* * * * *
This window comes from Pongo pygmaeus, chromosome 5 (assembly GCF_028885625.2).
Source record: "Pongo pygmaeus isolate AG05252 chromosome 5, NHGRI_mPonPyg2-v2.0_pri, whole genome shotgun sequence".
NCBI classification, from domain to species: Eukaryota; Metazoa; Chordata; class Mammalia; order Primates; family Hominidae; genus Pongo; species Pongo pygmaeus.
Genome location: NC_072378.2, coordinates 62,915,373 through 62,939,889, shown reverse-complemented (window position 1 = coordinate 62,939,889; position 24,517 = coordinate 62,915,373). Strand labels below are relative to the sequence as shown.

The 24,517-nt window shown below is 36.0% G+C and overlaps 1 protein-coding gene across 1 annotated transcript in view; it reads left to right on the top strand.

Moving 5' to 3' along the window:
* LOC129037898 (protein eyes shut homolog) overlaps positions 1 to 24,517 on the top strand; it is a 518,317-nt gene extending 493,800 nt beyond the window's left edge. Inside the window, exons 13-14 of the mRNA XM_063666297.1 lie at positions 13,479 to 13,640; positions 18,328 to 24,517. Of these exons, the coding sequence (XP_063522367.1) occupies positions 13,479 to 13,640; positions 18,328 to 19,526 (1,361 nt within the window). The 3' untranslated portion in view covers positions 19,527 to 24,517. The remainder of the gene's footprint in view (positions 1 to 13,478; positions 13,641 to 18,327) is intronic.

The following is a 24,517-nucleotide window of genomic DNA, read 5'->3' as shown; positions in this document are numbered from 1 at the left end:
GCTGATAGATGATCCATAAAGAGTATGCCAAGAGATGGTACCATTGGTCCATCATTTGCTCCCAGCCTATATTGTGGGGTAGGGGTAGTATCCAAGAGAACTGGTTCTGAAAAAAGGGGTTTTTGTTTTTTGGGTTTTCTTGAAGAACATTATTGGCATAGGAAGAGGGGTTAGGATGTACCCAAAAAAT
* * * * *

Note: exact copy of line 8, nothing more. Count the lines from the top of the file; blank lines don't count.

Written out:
The following is a 24,517-nucleotide window of genomic DNA, read 5'->3' as shown; positions in this document are numbered from 1 at the left end: